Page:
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Dick Cheney, Asymmetric Threat

3:27 PM, May 16, 2009 • By MICHAEL GOLDFARB
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When the Obama White House authorized the release of the so-called torture memos, the Washington Post report noted that the release was, at least in part, a response to criticism from the former VP, Dick Cheney:

A source familiar with White House views said Obama's advisers are further convinced that letting the public know exactly what the past administration sanctioned will undermine what they see as former vice president Richard B. Cheney's effort to "box Obama in" by claiming that the executive order heightened the risk of a terrorist attack.

For weeks now Democrats -- particularly the DNC -- have been embracing Cheney's high-profile attacks and pointing to his low public approval numbers as evidence that the strategy would backfire. Left-wing blogs happily echoed the party's message and amplified every statement Cheney made on the assumption that Cheney's support for a policy would be toxic, and public support for that position would necessarily erode.

Well, it didn't happen like that. Cheney had boxed Obama in, and the aggressive response from Democrats inside the administration and out has only made the box tighter. Even now, Cheney's unapologetic and strident defense of the Bush administration's interrogation tactics is driving the left to ever more preposterous arguments not against torture, but in defense of the very terrorists subjected to those tactics. Andrew Sullivan writes today that the "Bush-Cheney administration presided over the worst attack on US soil in history and failed to capture or bring to justice any of its perpetrators." Is it possible that Sullivan has become so deluded as to believe that Khalid Sheik Mohammed, whose rough treatment Sullivan has obsessed on for months now, is a victim and not a perpetrator, indeed the mastermind, of that horrible attack?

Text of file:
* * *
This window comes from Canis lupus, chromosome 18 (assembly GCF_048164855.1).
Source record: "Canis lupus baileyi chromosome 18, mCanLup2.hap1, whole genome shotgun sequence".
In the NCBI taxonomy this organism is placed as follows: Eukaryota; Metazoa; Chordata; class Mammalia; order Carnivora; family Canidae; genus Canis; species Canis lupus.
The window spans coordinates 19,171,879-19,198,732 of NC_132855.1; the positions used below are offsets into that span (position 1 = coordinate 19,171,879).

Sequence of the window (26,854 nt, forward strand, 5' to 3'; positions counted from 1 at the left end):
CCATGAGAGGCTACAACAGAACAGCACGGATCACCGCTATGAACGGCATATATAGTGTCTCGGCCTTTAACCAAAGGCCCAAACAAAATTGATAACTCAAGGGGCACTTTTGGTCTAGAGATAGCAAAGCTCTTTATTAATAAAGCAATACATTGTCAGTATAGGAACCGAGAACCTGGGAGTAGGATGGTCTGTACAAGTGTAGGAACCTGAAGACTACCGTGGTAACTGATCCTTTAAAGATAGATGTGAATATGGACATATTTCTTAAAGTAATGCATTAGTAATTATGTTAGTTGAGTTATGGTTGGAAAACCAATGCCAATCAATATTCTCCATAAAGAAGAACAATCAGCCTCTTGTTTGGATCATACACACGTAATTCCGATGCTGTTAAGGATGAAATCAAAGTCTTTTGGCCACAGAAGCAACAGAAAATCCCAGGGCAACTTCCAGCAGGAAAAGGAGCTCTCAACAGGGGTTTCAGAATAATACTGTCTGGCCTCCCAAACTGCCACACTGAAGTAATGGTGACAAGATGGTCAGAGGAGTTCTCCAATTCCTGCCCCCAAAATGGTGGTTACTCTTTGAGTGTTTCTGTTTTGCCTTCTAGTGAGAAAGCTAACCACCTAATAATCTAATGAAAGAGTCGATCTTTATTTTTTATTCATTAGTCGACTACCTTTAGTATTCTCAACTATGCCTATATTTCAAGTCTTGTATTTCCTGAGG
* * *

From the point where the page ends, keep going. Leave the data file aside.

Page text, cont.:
Some liberals are starting to catch on. Mike Madden describes today how Cheney set the torture trap and snared not just Obama but also the once untouchable Speaker of the House. Madden perhaps gives Cheney too much credit, but at least he's dispensed with the notion that Cheney is somehow dragging the Republican party down. It's Democrats who are getting tripped up as they try and fend off his attacks.

Pelosi has beaten a hasty retreat from her 24 hour war with the CIA. She now wants to "move forward," which echoes President Obama's own language whenever the left tries to push him towards some kind of investigation or truth commission. The White House refused to release photos that the left believes would have further demonstrated the abuses of the Bush administration. It's hard to imagine that the intense backlash to the release of the memos didn't play some part in that decision. And now the White House is moving to revive military commissions and indefinite detention. It's an acknowledgment that the Bush-Cheney way of war is not only legitimate, it's inescapable.

Things might have played out very differently if Cheney had kept quiet, but the Democrats were all screaming 'bring it on.' It turns out Cheney is an asymmetric threat they were unprepared for and for which they still have no counter. Despite his low public approval numbers, he's jammed up a popular president and a powerful speaker with little help from the party or the press. He is, as the boss writes in this week's editorial, the most potent weapon Republicans have right now.